Opinion

A retort: Positives of gun bans

“If you ban guns, criminals will just get them anyway,” is a statement frequently made by those opposed to gun control. For the frequency this statement appears, however, it’s almost never backed up by any data, or indeed by any further statements at all. The mere formation of that sentence is apparently enough to settle any arguments against it, conjuring images of terrified families left helpless in the face of a robber invading their home. It is true that some criminals will go to any length to acquire a firearm, but the idea of all criminals doing so is nothing but a scare tactic.

To start, let’s examine how criminals in America can cheat the system to obtain firearms without a license. Civilian gun theft is one method, although it accounts for only 10-15% of all cases. A common method is “straw purchases,” where someone else buys the gun for the criminal. Another is illegally purchasing a gun from a legally licensed gun dealer. Almost all of these methods trace back to the dealer having ready access to any gun a criminal could need, and having the means of distributing them easily.

Compare this with two countries that have much stricter gun control policies, Britain and Japan. In Britain, only “Section 1” weapons are allowed. These include black-powder weapons, manually loaded cartridge pistols and manually loaded centerfire rifles. Semi-automatic and pump-action rifles are banned, as are machine guns and any firearms with a barrel length less than 30 centimeters. Mere possession of any of these weapons is liable for 5-10 years in prison, also netting the person a lifetime gun ban. The British black market consists mainly of converted replicas smuggled in from countries with more lax gun laws such as France or Lithuania. These guns tend to be unreliable in comparison to their genuine counterparts, used mainly to be disposed of after assassinations performed by gangs.

Japan, meanwhile, bans all firearms except for shotguns and air rifles. Applying for a license requires rigorous testing and background checks; even after acquiring a license, yearly gun inspections and test retakes every three years are required. Although many argue that Japanese policies are too extreme, it cannot be denied that they show results: there were only 11 gun-related homicides in Japan during 2008, while the United States had over 12,000. Even the yakuza (organized Japanese crime) have shied away from using guns in their operations (in part due to the stagnant Japanese economy limiting their resources), while criminals who still choose to purchase illegal arms must smuggle guns manufactured in the Philippines.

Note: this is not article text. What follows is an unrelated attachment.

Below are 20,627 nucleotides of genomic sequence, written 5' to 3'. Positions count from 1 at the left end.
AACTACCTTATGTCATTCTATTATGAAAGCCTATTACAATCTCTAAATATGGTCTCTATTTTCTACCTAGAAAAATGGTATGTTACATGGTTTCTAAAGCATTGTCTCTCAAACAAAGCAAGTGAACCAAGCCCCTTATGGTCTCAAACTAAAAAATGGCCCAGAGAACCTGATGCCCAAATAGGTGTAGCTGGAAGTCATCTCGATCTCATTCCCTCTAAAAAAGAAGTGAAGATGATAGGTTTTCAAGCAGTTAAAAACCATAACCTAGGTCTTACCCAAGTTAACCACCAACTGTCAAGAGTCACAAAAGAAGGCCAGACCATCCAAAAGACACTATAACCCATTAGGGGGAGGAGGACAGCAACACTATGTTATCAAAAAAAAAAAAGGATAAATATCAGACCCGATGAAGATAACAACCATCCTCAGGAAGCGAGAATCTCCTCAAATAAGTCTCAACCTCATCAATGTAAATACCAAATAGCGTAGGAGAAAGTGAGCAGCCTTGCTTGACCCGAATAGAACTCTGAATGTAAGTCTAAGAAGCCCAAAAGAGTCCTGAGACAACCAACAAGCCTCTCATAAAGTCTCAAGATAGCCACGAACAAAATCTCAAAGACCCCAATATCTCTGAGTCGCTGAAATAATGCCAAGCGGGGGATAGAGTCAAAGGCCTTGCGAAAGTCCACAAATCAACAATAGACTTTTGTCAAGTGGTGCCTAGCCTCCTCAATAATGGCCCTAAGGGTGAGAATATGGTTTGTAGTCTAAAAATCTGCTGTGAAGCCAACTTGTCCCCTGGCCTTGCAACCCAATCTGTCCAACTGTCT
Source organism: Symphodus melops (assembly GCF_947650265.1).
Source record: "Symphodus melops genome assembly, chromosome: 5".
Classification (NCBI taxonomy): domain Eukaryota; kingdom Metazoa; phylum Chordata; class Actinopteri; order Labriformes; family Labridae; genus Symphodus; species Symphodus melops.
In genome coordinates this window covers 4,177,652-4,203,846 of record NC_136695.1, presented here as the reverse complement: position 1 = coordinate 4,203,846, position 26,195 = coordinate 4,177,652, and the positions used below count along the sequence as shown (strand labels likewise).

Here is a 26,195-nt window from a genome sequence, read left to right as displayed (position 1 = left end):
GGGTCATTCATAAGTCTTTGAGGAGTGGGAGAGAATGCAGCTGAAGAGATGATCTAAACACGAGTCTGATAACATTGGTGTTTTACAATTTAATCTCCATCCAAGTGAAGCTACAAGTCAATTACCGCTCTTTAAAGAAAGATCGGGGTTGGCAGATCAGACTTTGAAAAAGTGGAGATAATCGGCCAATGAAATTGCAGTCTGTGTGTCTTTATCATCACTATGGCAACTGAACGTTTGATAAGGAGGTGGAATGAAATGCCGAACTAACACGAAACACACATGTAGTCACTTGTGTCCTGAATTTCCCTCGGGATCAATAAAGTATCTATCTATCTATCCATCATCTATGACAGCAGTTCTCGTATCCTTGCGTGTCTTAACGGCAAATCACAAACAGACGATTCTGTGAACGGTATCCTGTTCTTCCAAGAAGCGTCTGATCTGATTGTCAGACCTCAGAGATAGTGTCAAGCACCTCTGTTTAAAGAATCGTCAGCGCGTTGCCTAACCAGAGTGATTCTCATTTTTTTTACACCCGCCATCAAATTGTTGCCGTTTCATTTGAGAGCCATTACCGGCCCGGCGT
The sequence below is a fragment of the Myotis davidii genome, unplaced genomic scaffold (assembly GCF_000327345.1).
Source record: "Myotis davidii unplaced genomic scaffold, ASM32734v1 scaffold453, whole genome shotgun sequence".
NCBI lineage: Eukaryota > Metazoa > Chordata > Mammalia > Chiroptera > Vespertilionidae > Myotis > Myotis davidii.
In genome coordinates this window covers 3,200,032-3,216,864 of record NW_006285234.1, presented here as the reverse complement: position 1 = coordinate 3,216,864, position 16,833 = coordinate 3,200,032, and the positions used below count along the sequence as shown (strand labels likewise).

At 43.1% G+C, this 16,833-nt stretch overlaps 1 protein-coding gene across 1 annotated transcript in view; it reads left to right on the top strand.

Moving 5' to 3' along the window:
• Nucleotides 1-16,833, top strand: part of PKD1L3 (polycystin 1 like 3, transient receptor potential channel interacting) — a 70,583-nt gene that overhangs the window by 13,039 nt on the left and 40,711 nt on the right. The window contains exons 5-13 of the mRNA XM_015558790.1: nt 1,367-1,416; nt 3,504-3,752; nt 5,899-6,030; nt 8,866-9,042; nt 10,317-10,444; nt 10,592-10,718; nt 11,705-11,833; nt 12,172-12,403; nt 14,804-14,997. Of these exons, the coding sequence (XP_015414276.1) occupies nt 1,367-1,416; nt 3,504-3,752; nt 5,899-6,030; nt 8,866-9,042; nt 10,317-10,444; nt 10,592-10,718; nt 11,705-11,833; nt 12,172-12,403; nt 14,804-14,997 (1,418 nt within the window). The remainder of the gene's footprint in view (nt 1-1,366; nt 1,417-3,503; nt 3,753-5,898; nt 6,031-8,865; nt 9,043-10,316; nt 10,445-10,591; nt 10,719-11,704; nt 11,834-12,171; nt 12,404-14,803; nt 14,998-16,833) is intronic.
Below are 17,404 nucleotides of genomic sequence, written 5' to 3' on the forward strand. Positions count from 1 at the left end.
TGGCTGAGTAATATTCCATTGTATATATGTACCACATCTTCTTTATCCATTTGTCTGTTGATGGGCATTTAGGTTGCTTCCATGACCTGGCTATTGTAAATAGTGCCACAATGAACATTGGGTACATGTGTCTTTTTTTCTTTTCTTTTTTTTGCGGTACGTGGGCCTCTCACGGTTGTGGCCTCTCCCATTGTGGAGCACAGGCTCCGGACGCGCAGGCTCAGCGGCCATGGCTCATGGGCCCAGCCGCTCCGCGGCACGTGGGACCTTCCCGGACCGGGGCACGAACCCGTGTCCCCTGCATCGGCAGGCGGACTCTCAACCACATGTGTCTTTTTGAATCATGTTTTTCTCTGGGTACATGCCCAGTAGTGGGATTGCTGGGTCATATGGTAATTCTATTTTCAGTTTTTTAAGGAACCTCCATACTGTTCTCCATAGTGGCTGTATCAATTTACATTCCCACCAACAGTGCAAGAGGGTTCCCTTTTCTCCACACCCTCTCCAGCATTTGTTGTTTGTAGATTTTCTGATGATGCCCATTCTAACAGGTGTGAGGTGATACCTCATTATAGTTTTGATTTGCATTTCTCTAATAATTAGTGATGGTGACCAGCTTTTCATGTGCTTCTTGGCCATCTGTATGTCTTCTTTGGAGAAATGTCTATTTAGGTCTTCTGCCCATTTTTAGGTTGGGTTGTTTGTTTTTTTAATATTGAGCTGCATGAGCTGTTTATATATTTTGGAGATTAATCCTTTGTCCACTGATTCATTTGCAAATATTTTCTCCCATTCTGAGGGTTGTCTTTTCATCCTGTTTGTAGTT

It would appear then that the fear of all criminals having easy access to illegal firearms is greatly exaggerated. Those efforts are left mainly to gangs who have the resources both to purchase the weapons and to cover their tracks. Law-abiding citizens who feel driven to murderous intent have not been shown to pay the extra price necessary to acquire the assault weapons we often associate with mass shootings.  Indeed, the rare incidents that occur in Britain and Japan are committed using weapons to which citizens have legal access, such as knives, shotguns, or rifles. Meanwhile, the US has seen 19 mass shootings in the past five years, many involving assault weapons and several of them (including Sandy Hook, Aurora Theater, and Geneva County) ranking among the deadliest in our nation’s history.

I am not arguing that harsher gun laws would be the end-all solution to our problems. We are a nation borne of rebellion, glorifying vigilantism, violence, and warfare through all media. We’ve spent at least the last half-century convinced that we are the most powerful nation in the world, germinating great stubbornness and arrogance within us. Still we neglect the needs of the mentally ill.

Our current gun culture is not unlike someone suffering from alcoholism. By themselves, guns are not the source of our nation’s problems, just as alcohol is not the source of the alcoholic’s problems. These items, however, can serve as easily accessible releases for the malevolent emotions that boil up when our lives are at their lowest. At best, this distracts from the real root of the person’s sorrows; at worst, it kills. While we sort out the cultural and psychological issues that lead people to kill so many, it would not hurt to at least make sure nobody can easily release any desire to commit mass murder.

February 8, 2013

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